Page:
Maine CDC Director Nirav Shah gives his daily COVID-19 press briefing in Augusta on Monday inside the Maine Emergency Management Agency.

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A top state official said on Wednesday that Maine health care providers will get enough of the highly-touted machines with test kits made in Scarborough to test 2,400 people in minutes for the new coronavirus, but it was unclear where the kits would be sent.

Nirav Shah, the director of the Maine Center for Disease Control and Prevention, said the tests will allow for quicker results and are part of a strategy to conserve protective equipment that has been in short supply. The state will get 15 machines with test kits made in Scarborough by Illinois-based Abbott Laboratories.

The United States has been criticized for lagging behind other countries in testing, both for having too few tests on hand and processing them slowly. While the U.S. on Tuesday reported that 1 million people have been tested, thousands of tests are still pending, according to the COVID Tracking Project.

The traditional tests used by the U.S. Centers for Disease Control and Prevention and state agencies typically take several days to return results. The new Abbott test caused excitement across the nation, with health officials calling it a “game-changer.” President Donald Trump highlighted the machines at a Monday news conference.

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On Wednesday, Shah told reporters that front-line health care workers use “a fair amount” of personal protective equipment — or PPE — including masks, gloves and face shields during the period of time when they are treating people who are awaiting test results for the virus.

He said that is a “reasonable” strategy for workers to protect themselves. But the Maine CDC director noted that if the workers knew earlier that a patient was negative, they wouldn’t have to use as many masks, gloves and face shields.

“If we can shorten the amount of time between when a patient comes in with signs and symptoms and when they get a negative test, we can reduce PPE usage,” Shah said.

It is unclear how those machines and the 100 test kits that Maine will get will be distributed, with two of Maine’s largest health care systems saying they have not heard details from the CDC and a third saying it will not seek the additional equipment.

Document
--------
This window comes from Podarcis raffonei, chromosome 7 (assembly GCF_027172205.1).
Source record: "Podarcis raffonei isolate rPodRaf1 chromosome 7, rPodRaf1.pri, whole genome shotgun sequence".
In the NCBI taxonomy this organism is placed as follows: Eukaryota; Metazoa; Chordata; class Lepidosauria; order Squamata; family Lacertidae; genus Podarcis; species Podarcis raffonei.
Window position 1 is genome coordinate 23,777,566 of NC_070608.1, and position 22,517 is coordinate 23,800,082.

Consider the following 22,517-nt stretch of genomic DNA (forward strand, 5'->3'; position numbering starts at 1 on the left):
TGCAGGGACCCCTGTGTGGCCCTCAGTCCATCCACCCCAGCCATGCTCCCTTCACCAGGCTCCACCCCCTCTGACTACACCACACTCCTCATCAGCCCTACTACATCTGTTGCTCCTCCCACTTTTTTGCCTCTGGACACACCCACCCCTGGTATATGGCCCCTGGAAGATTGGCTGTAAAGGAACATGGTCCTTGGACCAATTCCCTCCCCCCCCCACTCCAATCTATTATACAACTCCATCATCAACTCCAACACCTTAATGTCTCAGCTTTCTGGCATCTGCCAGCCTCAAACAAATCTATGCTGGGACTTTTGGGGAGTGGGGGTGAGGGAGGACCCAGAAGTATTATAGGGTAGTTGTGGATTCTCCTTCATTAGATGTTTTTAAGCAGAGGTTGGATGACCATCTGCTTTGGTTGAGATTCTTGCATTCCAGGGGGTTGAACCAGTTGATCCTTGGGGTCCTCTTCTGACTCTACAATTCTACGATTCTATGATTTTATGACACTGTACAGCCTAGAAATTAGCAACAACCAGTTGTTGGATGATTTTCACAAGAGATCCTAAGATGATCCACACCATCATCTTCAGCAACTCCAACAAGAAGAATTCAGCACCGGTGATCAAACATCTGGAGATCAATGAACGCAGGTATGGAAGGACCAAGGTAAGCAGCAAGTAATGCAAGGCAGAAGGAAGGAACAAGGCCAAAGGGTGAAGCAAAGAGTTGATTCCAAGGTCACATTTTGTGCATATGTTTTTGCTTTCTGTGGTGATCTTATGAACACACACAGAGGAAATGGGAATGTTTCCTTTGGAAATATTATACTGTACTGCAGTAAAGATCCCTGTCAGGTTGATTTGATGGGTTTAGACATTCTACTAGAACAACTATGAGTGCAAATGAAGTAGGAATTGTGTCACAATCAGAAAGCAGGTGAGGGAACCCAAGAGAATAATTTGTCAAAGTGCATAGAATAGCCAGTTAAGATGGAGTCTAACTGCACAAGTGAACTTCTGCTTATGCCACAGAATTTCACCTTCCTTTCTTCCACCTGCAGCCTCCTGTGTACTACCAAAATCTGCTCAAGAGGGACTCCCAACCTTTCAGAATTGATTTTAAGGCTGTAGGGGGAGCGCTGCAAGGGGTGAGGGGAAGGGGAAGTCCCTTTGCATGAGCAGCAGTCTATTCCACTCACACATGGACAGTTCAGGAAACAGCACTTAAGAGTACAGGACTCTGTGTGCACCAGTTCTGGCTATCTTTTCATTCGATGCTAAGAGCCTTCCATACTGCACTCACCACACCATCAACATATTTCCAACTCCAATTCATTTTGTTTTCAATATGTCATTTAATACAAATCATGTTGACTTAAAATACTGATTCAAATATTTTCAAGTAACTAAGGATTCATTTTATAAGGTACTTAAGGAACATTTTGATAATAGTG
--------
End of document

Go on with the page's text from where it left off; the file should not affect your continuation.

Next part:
MaineHealth, the largest health care system in Maine and the parent of Maine Medical Center in Portland, will “absolutely” seek to obtain some of the new equipment, said spokesperson John Porter, and may already have some of the machines. Any existing equipment would be moved to wherever the provider feels they would “clear patients quickly.”

“When a patient is in an unknown status, we have to put full protective measures in place,” he said. “So having rapid testing would make a difference in that scenario.”

Meanwhile, Senior Vice President James Jarvis of Bangor-based Eastern Maine Medical Center said the system managed Northern Light Health has enough resources to test itself for “quite some time” and the turnaround for the existing test is “adequate for our needs.”

A spokesperson for Augusta-based MaineGeneral said it had not spoken with the Maine CDC about procuring the machines or testing kits. Shah said Thursday the department will be conducting analysis to determine where the machines already are and how best to place them.

[Our COVID-19 tracker contains the most recent information on Maine cases by county]

The machines will not be used to reduce the state’s backlog of tests, which Shah estimated to be around 400 on Wednesday. Those samples come from low-risk individuals and will eventually be sent to North-Carolina based LabCorp, which Axios reported can take up to a week to deliver results. The company says it can perform 20,000 tests a day.

Shah said Maine will soon get 15 of the Abbott machines needed to read the test. Industry estimates put their cost at about $5,000 each. A positive test can be confirmed in 5 minutes and a negative test in 13 minutes, according to Abbott. The company estimates it can make 50,000 test kits a day at a price of $40 each.

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